In this case, that vacuum tends to be filled by PUAs, Red Pill dicks, MRA crews and shitty subreddits that only just make things worse.
Much as with so much bad science — see, also: BMI — a lot of these groups profit from perpetuating these toxic emotions and keeping you feeling angry and helpless. As long as they can stoke your feelings of despair and and anger, the resulting engagement pads their bottom lines. It makes it easier to get you to click on the latest culture-war-du-jour video or outrage bait to keep you coming back for more.
If you want to feel hotter, then an important step is having better, more supportive friendships with other men. Or, failing that, finding better male friends. And because it’s important to be the kind of friend you want to have, you want to be the guy who actually hypes up his bros, provides them validation and support. Leading by example is important because it creates a permission structure for them to be vulnerable and supportive. You’re modeling the behavior that you would want to receive and showing that it’s ok to do so. Being someone who’s willing to tell their guy friends that they’re looking good — and without any hedging or “no homo” bullshit — gives the space and builds the culture to make this the norm within your social circles.
Will it be uncomfortable? Yes, probably, at first. Doing new things often can be, especially new behaviors that run so directly against indoctrination and socialization. There is also an inherent discomfort at being on the receiving end of compliments like that for much the same reason. It runs against how so many men are socialized to behave. There will be folks who will express their discomfort through insults or mockery. Ignore those; it’s the response they’ve been taught to give. If they truly object and feel like dudes complimenting dudes (hat tip to Elon James White) is beta, weak, gay, whatever…well, that’s right back to “get a better class of friends”. But I suspect most of your friends would actually appreciate it.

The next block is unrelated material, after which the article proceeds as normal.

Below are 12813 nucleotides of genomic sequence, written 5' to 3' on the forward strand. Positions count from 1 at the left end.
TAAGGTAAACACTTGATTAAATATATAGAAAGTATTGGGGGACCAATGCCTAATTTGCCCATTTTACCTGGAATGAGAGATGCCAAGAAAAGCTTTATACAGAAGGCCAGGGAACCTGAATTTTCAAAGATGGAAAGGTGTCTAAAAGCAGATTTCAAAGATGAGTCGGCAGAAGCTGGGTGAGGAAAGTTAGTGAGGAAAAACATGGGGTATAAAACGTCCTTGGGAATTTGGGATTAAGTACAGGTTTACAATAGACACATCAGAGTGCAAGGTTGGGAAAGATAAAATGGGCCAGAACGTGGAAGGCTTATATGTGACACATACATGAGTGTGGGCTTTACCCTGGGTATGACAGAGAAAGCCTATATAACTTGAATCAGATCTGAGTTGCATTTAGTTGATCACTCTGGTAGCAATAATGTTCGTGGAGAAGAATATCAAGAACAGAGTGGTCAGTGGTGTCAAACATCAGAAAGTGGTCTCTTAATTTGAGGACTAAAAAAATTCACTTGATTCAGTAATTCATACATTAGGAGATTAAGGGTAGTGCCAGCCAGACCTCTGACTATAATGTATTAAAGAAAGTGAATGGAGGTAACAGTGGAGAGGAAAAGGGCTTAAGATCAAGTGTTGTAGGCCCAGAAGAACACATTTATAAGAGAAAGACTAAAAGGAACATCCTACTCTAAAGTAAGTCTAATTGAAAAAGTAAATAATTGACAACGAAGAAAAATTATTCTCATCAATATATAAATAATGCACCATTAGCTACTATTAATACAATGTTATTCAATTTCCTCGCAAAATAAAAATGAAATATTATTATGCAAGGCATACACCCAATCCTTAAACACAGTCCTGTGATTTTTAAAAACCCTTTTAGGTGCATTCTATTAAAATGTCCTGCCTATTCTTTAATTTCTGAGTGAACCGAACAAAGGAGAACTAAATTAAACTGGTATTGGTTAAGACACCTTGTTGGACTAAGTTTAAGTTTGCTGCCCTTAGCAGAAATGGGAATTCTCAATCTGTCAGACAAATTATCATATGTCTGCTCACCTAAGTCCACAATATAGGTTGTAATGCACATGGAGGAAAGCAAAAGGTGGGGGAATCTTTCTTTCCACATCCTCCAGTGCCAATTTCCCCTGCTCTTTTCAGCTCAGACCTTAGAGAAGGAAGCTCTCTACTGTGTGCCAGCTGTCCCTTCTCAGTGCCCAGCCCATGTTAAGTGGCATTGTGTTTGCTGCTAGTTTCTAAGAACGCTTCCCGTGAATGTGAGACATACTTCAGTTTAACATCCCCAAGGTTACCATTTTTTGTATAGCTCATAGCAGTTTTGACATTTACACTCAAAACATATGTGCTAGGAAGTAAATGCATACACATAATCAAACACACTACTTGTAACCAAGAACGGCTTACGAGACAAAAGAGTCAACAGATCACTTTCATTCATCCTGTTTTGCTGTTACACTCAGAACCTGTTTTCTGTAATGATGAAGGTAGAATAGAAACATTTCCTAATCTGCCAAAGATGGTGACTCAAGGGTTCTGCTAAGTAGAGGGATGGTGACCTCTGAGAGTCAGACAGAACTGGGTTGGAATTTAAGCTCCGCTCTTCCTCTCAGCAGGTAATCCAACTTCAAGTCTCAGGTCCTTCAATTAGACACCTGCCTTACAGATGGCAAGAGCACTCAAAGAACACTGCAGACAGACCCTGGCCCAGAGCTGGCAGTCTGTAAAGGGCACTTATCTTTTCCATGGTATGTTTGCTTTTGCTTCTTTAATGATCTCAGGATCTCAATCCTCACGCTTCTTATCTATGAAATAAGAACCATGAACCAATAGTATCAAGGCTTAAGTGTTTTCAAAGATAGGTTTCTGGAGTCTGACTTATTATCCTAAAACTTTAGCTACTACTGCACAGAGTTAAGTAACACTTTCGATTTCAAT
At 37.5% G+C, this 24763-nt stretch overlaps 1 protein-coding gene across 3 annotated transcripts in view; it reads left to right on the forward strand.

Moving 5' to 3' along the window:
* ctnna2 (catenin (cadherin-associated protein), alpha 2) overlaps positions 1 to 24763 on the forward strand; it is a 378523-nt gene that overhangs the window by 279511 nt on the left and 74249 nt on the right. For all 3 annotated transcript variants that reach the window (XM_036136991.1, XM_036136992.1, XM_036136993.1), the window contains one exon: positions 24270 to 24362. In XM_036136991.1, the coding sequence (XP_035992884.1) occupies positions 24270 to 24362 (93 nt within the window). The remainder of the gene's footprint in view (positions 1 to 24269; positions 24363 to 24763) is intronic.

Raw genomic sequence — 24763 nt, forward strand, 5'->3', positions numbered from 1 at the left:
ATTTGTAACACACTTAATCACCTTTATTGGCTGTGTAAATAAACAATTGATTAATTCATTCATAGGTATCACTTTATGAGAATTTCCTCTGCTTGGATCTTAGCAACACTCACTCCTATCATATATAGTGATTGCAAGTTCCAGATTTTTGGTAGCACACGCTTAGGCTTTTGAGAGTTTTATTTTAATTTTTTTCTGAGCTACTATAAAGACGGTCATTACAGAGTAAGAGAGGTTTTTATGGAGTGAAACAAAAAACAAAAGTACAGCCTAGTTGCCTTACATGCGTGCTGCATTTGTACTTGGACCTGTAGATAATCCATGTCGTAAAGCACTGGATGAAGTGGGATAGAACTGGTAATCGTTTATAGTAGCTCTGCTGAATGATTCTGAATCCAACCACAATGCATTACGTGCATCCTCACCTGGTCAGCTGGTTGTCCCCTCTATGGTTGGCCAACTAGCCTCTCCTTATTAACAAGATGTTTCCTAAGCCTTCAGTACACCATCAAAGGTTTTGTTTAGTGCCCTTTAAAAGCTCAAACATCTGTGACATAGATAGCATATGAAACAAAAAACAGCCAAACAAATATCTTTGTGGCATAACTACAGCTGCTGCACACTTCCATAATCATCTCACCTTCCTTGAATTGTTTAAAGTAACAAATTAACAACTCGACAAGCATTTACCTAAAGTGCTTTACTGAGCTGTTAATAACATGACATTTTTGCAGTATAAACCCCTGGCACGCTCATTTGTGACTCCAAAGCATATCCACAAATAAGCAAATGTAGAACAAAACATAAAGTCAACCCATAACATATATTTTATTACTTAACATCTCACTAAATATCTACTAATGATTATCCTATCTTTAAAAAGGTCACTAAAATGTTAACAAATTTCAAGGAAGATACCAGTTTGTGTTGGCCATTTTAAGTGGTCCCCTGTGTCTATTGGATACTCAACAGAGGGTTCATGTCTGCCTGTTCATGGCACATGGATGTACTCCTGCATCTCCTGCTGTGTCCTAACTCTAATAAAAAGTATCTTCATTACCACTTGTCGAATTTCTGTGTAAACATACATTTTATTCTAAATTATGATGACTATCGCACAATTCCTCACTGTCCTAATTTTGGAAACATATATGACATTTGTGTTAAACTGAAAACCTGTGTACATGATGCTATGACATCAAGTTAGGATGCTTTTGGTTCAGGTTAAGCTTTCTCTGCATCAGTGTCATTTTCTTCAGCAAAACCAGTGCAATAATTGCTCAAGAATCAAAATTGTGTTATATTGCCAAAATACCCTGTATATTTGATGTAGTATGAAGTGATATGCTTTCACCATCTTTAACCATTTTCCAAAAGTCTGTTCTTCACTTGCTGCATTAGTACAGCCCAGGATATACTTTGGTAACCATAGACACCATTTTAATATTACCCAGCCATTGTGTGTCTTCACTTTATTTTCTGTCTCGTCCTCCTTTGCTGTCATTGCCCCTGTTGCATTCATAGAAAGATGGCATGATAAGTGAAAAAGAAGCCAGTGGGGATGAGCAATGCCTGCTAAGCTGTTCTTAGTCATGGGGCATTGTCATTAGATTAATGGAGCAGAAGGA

Y’know. After the initial shock and surprise wears off.
Just as importantly, being someone who props other people up and makes them feel good about themselves makes you more likeable. Being vocally supportive of folks is an important part of how you boost your own charisma. After all, we like people who make us feel good.
Be the kind of friend you wish you had, and prioritize your relationships with the guy friends who will do the same for you. And that means real friends, people you can actually trust with — if not your life, at least your ego and your secrets. People who you actually know well and want you to succeed and do well, not randos you barely know on subreddits and Discords. And especially not folks who shit on your dreams or hopes and try to drag you back down to their level of hopeless despair.
If their advice is “it’s all pointless, there’s no reason to even try, just give up now,” then they’re not your friends. They’re just people who are afraid to be alone in their misery and need you there to justify their unwillingness to change.
Stop Pre-Rejecting Yourself
This last part is tricky. One of the common threads in the letters, posts, Twitter replies and such about “WOMEN ONLY LIKE DUDES WHO…” is how often the men in question haven’t actually done anything. They haven’t made serious approaches — or they’ve only asked out one or two. Their evidence is… well, they got turned down once. Or someone didn’t match with them on Tinder or reply to their message. They are drawing conclusions based on… well, nothing but their own insecurities, really. More often than not, they don’t bother even making the attempt because they’ve rejected themselves long before they even tried to connect with someone.
This even comes up in the letter that kicked off this column:
never in my life any women give a damn about me (and being honest , i never talk to them) but why in the name of god a woman (who has all the options of the world and 0% reject rate and access to modern day dating apps such as Tinder or Bumble) will choose me?
Well my good dude, why would women choose you when you don’t present yourself as a choice in the first place? At the risk of paraphrasing Gretzky, it’s not that you didn’t take a shot, you didn’t even set foot on the field in the first place. You decided that someone couldn’t possibly be interested in you based on literally nothing. This was a conclusion you came to based on your own self-limiting beliefs and facts not in evidence.
Leaving aside the fact that women don’t have all the options in the world or a 0% rejection rate, part of the problem here is that these men are assuming that women would never like them based on their own imagination. More often than not, the only thing they actually know about that person is that they’re physically attractive. That’s it. They have no idea of who she is, what she’s like as a person, or even whether she’s someone who’s worth their time. For all they know, her idea of fun is shooting puppies with bb guns and telling Neil Gaiman that he didn’t know Terry Pratchett. Making any assumptions about them outside of “huh, they’re pretty” is premature at best and unrealistic at worst.